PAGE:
Sunday, August 9, 2009

Happy or Holy?

I have hesitated for months to write this post because I don’t wish to criticize others who claim Christ as their Lord and Savior. Plus, I know I have a few logs in my own eye that I need to work on removing before I go around looking for others’ specks. But God hasn’t freed me from this message. It is one that does not seek to condemn one particular person but rather to disciple others who may have fallen into the same theological trap.

At our first meeting, a fellow blogger passed a new bestseller book into my hands: Become a Better You: 7 Keys to Improving Your Every Day. Since I never win anything, when I suddenly found myself with a prize of 377 crisp-smelling pages, I considered that perhaps God was sending me new wisdom. So, I started reading, and I did find wisdom, but of a different sort.

Within the carefully-penned lines, I found many good ideas like not letting generational sin or bad habits determine your future. But, the overall message was disconcerting and has continued to haunt my thoughts on two fronts. The more troubling of the two implied that God wants you to be happy and materially blessed.

Happy. That seems to be a psychological buzz-word in today’s society: “We just weren’t happy anymore in our marriage” or “I’m not happy in my job” or “I’m not happy with my house, my car, my clothes, my ________.”

But the tenants of positive psychology don’t always align with God’s Scripture. Since when was God’s kingdom plan to make you happy (or me, for that matter)?

In the Sermon on the Mount, Jesus said the Father “maketh his sun to rise on the evil and on the good, and sendeth rain on the just and on the unjust” (Matt. 5:45b). In other words, God distributes His blessings as He so chooses, not just on His children.

Hmmm…that doesn’t seem to imply God wants His people to be happier than the unsaved person, but surely He does, right? The New Testament’s use of the term “happy” is very limited. But according to Strong’s Concordance, each usage is about Christians finding their happiness in obeying Christ, suffering for Christ, and following Christ until death. Not one entry mentions personal happiness apart from Christ.

For example, at the conclusion of a teaching lesson, Jesus tells His disciples, “If ye know these things, happy are ye if ye do them” (John 13:17). Later, James states, “Take, my brethren, the prophets, who have spoken in the name of the Lord, for an example of suffering affliction, and of patience. Behold, we count them happy which endure" (Jas. 5:10-11a). Peter even says, “But and if ye suffer for righteousness' sake, happy are ye” and “If ye be reproached for the name of Christ, happy are ye” (1 Peter 3:14, 4:14).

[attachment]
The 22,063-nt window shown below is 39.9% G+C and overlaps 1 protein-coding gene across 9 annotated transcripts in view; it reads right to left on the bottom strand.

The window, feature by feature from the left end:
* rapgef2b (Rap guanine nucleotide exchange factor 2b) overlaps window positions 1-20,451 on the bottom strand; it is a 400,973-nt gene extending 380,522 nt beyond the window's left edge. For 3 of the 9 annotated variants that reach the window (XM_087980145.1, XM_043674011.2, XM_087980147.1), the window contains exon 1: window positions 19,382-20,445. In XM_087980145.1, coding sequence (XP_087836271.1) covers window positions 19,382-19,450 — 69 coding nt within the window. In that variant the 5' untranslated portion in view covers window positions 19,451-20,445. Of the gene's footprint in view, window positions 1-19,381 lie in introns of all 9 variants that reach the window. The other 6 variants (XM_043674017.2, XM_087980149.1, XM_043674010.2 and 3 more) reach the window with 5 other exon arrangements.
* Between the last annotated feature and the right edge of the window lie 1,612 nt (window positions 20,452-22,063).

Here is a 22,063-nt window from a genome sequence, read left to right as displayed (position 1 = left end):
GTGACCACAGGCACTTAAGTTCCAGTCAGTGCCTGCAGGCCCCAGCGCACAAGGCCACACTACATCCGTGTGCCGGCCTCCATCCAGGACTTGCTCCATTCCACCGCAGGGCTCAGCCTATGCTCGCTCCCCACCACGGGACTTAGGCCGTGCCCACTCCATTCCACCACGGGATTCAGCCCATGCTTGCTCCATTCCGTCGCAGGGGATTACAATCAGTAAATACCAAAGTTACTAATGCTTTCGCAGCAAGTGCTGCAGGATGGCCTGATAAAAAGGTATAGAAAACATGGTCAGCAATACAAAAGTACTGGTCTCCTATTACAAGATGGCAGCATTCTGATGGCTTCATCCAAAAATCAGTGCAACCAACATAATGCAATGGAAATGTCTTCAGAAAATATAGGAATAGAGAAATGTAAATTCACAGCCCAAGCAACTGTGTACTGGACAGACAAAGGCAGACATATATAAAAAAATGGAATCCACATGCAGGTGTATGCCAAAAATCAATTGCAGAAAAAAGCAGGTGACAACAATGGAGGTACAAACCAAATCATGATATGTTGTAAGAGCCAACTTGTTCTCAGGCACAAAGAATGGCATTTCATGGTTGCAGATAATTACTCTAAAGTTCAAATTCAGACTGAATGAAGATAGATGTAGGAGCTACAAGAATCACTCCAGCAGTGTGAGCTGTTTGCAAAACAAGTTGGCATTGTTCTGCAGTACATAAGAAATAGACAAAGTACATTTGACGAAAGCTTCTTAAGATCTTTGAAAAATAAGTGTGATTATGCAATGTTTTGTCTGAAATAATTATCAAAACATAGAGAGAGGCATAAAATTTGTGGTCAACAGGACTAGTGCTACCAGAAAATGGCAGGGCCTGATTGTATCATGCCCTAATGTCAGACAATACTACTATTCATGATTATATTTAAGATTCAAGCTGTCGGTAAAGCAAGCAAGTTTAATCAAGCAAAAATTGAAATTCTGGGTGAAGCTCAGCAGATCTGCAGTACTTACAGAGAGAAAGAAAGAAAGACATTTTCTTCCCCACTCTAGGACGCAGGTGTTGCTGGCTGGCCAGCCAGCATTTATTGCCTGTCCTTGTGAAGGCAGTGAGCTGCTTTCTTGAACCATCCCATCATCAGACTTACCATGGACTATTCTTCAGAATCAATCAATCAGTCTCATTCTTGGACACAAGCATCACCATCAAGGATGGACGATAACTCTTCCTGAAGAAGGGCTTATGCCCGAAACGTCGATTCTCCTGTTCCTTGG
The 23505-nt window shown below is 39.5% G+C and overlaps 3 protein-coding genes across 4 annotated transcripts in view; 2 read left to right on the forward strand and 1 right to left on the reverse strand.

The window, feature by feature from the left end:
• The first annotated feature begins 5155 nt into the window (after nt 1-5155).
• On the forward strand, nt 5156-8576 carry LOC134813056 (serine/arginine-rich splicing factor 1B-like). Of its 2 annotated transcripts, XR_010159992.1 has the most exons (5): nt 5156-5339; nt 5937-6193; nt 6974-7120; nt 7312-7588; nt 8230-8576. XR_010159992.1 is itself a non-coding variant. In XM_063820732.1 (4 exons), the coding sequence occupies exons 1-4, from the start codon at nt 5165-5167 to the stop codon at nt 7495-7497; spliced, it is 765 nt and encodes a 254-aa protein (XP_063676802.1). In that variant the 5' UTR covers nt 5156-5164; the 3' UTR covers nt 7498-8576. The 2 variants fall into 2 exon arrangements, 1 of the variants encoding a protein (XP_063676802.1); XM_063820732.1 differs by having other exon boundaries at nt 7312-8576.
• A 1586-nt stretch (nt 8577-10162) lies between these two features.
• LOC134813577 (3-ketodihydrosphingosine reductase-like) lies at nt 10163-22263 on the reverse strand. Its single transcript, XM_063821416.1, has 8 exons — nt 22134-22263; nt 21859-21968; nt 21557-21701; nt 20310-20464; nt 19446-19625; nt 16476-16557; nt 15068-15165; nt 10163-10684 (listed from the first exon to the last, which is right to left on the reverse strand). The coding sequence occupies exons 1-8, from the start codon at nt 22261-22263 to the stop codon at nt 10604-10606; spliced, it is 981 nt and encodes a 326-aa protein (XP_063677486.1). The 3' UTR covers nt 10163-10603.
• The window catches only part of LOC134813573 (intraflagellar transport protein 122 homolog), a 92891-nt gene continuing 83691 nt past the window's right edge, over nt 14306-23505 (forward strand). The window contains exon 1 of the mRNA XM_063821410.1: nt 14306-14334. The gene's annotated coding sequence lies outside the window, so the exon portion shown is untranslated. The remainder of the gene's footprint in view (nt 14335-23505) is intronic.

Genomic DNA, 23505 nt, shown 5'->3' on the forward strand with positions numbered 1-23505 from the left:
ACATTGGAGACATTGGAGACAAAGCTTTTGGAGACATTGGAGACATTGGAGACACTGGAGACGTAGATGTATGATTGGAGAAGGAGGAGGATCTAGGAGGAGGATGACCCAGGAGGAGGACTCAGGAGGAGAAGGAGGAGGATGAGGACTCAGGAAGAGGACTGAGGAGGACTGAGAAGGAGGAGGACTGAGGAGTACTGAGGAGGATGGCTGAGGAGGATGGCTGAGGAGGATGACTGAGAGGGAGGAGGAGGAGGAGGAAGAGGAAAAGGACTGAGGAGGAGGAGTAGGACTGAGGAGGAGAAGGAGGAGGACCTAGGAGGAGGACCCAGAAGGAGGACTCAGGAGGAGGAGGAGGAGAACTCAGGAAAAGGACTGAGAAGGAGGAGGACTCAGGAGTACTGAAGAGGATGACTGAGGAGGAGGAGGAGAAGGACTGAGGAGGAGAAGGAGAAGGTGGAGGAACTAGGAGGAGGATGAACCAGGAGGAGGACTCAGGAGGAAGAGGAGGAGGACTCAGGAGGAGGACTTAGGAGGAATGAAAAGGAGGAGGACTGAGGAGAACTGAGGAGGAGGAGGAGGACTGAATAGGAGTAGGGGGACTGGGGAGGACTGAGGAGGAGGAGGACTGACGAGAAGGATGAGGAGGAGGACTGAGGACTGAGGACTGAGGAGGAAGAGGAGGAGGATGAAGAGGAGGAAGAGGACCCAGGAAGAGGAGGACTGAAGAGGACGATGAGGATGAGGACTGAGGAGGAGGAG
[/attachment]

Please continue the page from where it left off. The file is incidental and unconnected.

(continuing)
I conclude that our happiness is not God’s chief concern or even a secondary concern. But our holiness is. Scripture continuously repeats God’s desire for us to reflect Christ’s holiness: “But as he which hath called you is holy, so be ye holy in all manner of conversation; Because it is written, Be ye holy; for I am holy” (1 Peter 1:15-16). Paul says you are to “present your bodies a living sacrifice, holy, acceptable unto God, which is your reasonable service” (Rom. 12:1).

God desires His children to be holy more than happy. Granted, He does want His people to be joyful, but that joy is to be deeply rooted in Christ, not in circumstances or the receipt of material blessings. Don’t fall into the world’s trap of acting based on what makes you “feel” happy. In the long run, it won’t work. Instead, keep your life focused on pursuing a life of holiness, a life of being “set apart” like Jesus.


  1. Whoop! Whoop! That's the sound of cheers in Iowa. Congratulations on having the courage to write this post. There's a lot of "prosperity gospel" out there, and it needs to be countered with Truth.

    God never promised us an easy life. His promise was that He'd walk through with us.

    Way to go, Jennifer.

  2. I have been missing out by not stopping by your other blog here. Jennifer, this is so true! I'm glad I clicked this blog link. Got some catching up to do.